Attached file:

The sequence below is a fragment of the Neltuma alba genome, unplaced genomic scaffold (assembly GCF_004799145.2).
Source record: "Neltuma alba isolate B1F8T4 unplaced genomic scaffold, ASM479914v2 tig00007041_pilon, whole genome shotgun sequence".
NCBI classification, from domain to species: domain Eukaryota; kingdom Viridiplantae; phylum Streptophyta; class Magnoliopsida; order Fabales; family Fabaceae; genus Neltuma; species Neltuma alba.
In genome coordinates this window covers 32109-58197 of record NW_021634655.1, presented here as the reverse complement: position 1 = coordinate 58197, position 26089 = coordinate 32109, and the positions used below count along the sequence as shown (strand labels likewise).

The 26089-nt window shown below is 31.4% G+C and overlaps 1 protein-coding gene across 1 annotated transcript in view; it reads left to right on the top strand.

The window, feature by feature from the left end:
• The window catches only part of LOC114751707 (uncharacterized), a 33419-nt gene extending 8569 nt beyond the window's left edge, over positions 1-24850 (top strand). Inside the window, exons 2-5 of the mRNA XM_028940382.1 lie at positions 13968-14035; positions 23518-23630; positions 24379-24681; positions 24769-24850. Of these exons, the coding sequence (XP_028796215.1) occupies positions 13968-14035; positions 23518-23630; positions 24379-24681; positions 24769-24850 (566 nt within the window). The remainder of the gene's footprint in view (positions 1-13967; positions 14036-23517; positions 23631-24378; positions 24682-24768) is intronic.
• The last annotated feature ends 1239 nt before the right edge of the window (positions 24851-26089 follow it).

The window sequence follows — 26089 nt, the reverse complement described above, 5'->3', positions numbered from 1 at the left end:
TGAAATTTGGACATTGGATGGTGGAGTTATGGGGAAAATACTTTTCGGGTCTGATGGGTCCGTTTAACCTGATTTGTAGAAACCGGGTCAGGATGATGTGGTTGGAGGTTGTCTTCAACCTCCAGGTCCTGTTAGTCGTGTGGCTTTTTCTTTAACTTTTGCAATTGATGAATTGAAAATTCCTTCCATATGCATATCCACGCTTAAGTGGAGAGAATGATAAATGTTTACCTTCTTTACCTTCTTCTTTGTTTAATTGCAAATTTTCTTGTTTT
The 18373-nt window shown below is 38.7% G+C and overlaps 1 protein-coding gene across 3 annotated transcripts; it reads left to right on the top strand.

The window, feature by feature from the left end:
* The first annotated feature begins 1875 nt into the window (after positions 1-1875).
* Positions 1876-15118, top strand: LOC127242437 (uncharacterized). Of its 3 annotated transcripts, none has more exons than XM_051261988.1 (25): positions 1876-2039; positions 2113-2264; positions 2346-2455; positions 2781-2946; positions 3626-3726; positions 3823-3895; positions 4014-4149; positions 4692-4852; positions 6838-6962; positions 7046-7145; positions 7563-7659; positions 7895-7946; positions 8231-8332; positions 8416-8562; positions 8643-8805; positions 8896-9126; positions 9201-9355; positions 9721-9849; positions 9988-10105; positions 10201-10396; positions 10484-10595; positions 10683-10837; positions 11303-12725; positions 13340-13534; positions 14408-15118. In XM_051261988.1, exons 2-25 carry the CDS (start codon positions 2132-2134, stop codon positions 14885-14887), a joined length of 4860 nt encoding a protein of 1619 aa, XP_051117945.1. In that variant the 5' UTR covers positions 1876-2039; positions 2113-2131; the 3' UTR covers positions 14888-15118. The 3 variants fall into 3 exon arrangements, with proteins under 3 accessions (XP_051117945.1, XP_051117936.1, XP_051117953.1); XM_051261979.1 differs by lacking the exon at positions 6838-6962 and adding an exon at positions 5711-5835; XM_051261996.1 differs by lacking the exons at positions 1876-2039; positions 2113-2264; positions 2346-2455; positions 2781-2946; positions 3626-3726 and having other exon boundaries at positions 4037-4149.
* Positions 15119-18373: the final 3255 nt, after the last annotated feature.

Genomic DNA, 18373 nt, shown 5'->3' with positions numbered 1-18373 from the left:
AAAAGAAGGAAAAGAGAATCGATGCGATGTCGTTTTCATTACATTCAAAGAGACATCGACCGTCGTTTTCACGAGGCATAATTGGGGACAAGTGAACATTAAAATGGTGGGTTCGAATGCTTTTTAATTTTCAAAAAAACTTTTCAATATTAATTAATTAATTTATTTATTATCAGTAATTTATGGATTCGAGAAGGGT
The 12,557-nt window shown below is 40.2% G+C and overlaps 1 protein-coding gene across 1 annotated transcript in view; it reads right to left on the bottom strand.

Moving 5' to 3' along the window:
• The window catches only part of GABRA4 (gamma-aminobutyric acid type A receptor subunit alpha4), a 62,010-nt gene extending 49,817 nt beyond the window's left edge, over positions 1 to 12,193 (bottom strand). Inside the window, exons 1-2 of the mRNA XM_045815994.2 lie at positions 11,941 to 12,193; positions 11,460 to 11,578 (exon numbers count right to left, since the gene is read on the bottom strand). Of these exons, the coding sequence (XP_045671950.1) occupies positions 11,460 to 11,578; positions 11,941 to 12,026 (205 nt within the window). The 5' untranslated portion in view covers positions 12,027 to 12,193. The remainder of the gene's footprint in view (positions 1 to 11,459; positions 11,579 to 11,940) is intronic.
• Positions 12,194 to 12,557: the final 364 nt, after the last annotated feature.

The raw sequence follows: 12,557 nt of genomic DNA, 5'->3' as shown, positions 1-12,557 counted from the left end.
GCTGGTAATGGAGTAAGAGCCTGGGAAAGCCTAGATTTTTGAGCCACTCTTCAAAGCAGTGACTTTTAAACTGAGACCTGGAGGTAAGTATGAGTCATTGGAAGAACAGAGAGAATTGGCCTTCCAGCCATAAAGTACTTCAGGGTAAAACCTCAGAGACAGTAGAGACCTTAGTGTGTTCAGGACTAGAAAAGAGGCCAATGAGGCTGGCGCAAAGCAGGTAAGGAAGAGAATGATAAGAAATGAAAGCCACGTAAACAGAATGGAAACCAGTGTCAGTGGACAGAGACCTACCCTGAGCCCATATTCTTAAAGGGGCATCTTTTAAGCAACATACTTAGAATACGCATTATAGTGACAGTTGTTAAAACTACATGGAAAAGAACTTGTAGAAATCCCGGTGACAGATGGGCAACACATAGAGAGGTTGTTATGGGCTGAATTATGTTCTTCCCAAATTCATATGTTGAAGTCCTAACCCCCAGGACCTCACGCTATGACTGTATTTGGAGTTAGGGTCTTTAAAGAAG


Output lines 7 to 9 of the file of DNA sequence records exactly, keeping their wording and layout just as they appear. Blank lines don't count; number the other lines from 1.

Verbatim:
• The window catches only part of LOC114751707 (uncharacterized), a 33419-nt gene extending 8569 nt beyond the window's left edge, over positions 1-24850 (top strand). Inside the window, exons 2-5 of the mRNA XM_028940382.1 lie at positions 13968-14035; positions 23518-23630; positions 24379-24681; positions 24769-24850. Of these exons, the coding sequence (XP_028796215.1) occupies positions 13968-14035; positions 23518-23630; positions 24379-24681; positions 24769-24850 (566 nt within the window). The remainder of the gene's footprint in view (positions 1-13967; positions 14036-23517; positions 23631-24378; positions 24682-24768) is intronic.
• The last annotated feature ends 1239 nt before the right edge of the window (positions 24851-26089 follow it).

The window sequence follows — 26089 nt, the reverse complement described above, 5'->3', positions numbered from 1 at the left end: